Symantec CEO Steps Down, Security Vendor Lowers Revenue Guidance
The flood of executive departures at Symantec reached all the way to the top levels of the security vendor Thursday with the news that Michael Brown would be stepping down from his position as president and CEO.
Symantec did not provide a reason for Brown's departure, saying only that he would remain with the company as director and CEO until a successor had been found. The company said the board of directors had already begun its search with the assistance of an executive search firm.
Ajei Gopal has joined the Mountain View, Calif.-based company as interim president and chief operating officer. Gopal is a former senior vice president and general manager at Hewlett Packard Enterprise and current operating partner at Silver Lake, which recently took a $500 million strategic investment in Symantec. The company formed a new Office of the President, which includes Gopal, Executive Vice President and CFO Thomas Seifert, and Executive Vice President, General Counsel and Secretary Scott Taylor.
Chairman of the Board of Directors Daniel Schulman said Symantec has executed on its company transformation priorities, making the time right for an executive transition.
"We thank Mike for guiding Symantec through a critical period of transition as president and CEO. … Given our solid financial foundation and clear path forward as the leader in cybersecurity, this is the right time to transition leadership for Symantec’s next chapter of growth. We appreciate Mike’s continued support as the board conducts a thoughtful and comprehensive search for Symantec’s next CEO," Schulman said in a statement.
The Symantec transformation has been drastic over the past three years, trying to turn the company back to growth and position it for relevancy once again in the new security landscape. That transformation has included the sale of its Veritas storage business earlier this year, a new product road map around enterprise security, cost structure improvements, executive leadership additions and returning cash to shareholders.
"I am extremely proud of what our team has accomplished. I look forward to supporting this transition as we continue executing on our unified security strategy, building our enterprise security sales pipeline, improving our cost structure and efficiently allocating capital," Brown said in a statement about his departure.
Symantec also said the company had lowered its revenue guidance for the upcoming quarter to $873 million, down from an expected range of $885 million to $915 million. The company said it now expects non-GAAP operating margins of 25 percent, down from 26 percent to 28 percent, and earnings per share of 22 cents, down from 24 cents to 27 cents.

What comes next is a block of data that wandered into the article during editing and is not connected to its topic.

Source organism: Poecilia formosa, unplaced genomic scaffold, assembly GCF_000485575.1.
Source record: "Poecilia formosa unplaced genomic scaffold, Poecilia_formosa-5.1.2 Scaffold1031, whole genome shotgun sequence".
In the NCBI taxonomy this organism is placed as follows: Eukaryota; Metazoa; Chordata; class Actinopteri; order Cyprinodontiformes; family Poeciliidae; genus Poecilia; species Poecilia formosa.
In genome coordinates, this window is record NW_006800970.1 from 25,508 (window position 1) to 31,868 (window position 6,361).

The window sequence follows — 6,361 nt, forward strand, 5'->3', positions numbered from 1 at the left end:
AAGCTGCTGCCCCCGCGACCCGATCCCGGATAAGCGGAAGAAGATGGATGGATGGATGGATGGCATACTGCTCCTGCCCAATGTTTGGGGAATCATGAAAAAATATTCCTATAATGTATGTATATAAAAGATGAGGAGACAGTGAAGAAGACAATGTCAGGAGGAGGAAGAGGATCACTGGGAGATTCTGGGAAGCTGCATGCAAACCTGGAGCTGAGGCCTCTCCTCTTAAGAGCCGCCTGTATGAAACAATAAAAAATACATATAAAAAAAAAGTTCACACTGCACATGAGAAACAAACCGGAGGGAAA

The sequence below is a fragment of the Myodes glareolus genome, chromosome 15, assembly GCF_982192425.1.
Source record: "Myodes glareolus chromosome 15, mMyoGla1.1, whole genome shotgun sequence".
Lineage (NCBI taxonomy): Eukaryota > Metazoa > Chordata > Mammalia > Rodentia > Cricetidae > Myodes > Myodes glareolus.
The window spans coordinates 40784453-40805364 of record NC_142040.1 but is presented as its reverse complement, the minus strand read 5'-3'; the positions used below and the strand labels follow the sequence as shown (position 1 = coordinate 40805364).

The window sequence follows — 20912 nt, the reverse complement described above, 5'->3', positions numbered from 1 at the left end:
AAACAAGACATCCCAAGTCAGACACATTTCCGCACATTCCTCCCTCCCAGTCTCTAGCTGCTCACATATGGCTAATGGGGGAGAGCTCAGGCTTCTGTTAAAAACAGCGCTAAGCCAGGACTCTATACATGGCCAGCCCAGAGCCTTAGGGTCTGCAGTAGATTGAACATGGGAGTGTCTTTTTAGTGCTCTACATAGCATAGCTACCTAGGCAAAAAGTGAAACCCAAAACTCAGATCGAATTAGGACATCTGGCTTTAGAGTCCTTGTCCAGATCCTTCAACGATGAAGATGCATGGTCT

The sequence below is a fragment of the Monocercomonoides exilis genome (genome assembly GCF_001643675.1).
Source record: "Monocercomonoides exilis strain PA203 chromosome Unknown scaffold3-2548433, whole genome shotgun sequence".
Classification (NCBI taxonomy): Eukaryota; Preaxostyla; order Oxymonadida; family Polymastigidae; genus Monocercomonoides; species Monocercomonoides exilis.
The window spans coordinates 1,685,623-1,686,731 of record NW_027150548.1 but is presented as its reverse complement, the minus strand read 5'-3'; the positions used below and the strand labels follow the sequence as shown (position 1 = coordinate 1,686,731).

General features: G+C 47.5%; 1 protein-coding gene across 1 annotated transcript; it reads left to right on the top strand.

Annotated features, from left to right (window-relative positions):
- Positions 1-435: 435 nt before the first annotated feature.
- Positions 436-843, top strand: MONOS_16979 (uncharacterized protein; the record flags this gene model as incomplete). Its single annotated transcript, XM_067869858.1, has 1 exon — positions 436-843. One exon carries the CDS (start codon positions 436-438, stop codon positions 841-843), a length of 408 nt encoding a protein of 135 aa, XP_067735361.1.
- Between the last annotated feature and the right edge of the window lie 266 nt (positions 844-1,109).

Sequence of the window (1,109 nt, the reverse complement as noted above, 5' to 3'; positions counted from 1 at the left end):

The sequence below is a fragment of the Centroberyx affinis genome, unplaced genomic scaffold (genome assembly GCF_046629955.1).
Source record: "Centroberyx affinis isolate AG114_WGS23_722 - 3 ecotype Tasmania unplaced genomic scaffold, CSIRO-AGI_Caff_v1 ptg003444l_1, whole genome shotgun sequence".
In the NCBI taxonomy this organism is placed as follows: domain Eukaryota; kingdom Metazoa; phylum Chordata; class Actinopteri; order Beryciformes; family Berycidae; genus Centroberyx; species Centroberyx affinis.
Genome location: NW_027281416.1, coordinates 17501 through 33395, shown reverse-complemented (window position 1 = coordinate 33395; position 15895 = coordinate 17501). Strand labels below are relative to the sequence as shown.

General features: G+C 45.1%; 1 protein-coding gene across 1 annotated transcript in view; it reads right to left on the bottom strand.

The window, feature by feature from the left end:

The company said the revenue drop was due to lower-than-expected license revenue and more deferred revenue than anticipated, due to the company's subscription service business.
"The shift to more ratable revenue is consistent with our unified security strategy, as more customers are buying security offerings that require continuous protection and monitoring to remain up to date and protected against the latest threats," Brown said in a statement about the revenue expectation changes. Earnings are expected to be announced May 12.
Brown's departure is the latest in an executive exodus at Symantec in recent months, particularly around the company's channel team. Most recently, the security vendor lost Americas channel chief Stephen Thomas, who took a role as vice president of sales for North America at Cyberbit Commercial Solutions. Other recent departures include Adrian Jones, executive vice president and general manager of global sales and operations; Tom LaRocca,vice president of global channel programs and sales; and Sean Maxwell, vice president of global sales strategy and field enablement.
Sources with knowledge of the situation have also told CRN layoffs have already started at the security vendor, including in the company's sales organization.
Bob Venero, CEO of Holbrook, N.Y.-based solution provider Future Tech, No. 232 on the CRN 2015 Solution Provider 500, said he hopes Symantec hires a CEO that is more focused on leveraging the channel.
"If they get a leader who is more dedicated, focused and strategic with the channel they will have a lot more success," he said. "You can't get scale in the enterprise world unless you align properly with the channel. If you don't engage the trusted advisers in the channel, you just end up becoming a product company with no enterprise relationships."
Symantec did not provide a timeline for when a new CEO might be appointed.